In Taiwan, President Chen Shui-bian has called the legislation the biggest threat to regional stability. Frank Hsieh, the Prime Minister, said that he supported revising sensitive parts of the Constitution if China legalises the attacking of Taiwan and the inclusion of the island as part of the People’s Republic of China.

    Thousands in Taiwan have demonstrated against the Bill. One protester carried a banner that read “No Anschluss”, a reference to the annexation of Austria by the Nazis in 1938.

    Dialogue between the old enemies stalled in 1999 and Beijing has pushed Taipei into diplomatic isolation. However, China is Taiwan’s largest trading partner and the island has huge holdings on the mainland, having invested about £44 billion there in the past ten years. About one million Taiwanese live in China.

    Arms have proliferated on both sides of the Taiwan Strait in recent years. Beijing has spent huge amounts of money to fortify the 2.5-million-strong People’s Liberation Army and aim rockets across the 100-mile-wide stretch of water that divides the rivals.

    http://www.timesonline.co.uk/article/0,,3-1516755,00.html
     
  2. waltky
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    waltky Wise ol' monkey Supporting Member

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    Granny says dey haven't been playin' nice `bout No. Korean nukes either...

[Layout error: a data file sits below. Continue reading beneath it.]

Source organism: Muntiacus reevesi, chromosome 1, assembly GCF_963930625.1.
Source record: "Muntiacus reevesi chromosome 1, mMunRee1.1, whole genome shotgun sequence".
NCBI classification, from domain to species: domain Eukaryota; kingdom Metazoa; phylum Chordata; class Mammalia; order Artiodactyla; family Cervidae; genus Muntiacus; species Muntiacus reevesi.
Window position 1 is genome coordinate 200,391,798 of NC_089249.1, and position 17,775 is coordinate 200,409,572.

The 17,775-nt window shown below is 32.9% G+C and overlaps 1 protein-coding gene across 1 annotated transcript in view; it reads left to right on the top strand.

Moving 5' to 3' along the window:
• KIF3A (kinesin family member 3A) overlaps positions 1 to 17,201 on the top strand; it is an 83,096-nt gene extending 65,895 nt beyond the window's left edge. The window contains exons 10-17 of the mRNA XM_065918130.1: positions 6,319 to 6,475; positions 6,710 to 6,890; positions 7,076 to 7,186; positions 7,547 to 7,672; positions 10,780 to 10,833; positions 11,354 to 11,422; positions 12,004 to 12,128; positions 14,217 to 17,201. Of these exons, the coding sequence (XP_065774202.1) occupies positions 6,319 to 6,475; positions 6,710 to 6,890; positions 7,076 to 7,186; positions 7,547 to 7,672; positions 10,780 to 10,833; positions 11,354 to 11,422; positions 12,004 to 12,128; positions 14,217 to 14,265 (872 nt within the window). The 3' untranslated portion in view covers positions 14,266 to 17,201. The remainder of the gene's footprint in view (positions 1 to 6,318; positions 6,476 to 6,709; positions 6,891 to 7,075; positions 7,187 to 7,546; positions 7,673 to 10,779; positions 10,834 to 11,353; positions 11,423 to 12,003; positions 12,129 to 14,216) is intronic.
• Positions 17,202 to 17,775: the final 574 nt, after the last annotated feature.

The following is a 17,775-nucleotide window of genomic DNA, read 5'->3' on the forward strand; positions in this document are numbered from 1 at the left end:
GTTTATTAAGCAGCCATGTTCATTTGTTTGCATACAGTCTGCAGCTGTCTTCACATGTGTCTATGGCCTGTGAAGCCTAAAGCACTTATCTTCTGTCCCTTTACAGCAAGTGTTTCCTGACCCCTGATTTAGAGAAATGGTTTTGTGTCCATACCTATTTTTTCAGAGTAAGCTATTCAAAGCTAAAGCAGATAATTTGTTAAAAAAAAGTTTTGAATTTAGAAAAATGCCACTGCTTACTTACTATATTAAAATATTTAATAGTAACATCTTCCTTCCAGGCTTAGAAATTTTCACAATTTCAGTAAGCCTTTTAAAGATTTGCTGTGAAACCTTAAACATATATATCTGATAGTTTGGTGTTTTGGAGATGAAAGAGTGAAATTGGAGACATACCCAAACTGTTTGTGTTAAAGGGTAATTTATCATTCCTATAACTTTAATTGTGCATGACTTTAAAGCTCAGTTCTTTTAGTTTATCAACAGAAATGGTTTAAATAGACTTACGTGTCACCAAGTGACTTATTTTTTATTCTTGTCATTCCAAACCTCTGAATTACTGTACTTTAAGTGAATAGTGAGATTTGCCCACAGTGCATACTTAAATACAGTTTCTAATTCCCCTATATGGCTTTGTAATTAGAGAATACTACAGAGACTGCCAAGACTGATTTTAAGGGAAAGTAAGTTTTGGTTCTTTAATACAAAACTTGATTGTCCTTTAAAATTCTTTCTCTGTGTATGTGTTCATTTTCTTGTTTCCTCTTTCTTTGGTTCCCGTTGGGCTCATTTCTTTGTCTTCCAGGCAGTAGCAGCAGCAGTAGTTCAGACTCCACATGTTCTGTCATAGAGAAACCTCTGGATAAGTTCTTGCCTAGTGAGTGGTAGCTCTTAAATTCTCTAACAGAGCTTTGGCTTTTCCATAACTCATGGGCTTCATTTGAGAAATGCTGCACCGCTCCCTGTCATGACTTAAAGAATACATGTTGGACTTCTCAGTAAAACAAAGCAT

[​IMG]
    China Raising Threat Level Against Taiwan, but Sparing Drastic Actions
    January 16, 2017 — China flexed a military muscle and hit at Taiwan’s foreign relations over the past month as warnings against closer ties with the United States, a long-time protector of self-rule on the island that Beijing considers its own. But so far Beijing is keeping more extreme retaliation measures in reserve.


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  3. waltky
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    waltky Wise ol' monkey Supporting Member

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    Granny says if dey don't like it - dey can just stick Chinese noodles up dey's noses...
    [​IMG]
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  4. Tijn Von Ingersleben
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    Tijn Von Ingersleben Gold Member

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    The Formosan's have squatters rights with regard to relations with the US. It seems to me that the US has been neglecting that relationship of late...save for one each Donald J. Trump.
     
  5. TheParser
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    TheParser VIP Member

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    IMHO, the People's Republic of China (the mainland) is too wise to invade the Republic of China (Taiwan).

    Such an invasion would not only involve the United States, but it would also involve Taiwan getting in some licks that would cause chaos in the coastal areas (Hong Kong, Shanghai, etc.).

    Such chaos might actually lead to the overthrow of the Communist regime.

    The Communist dictators in Beijing want stability so that they can continue their rule.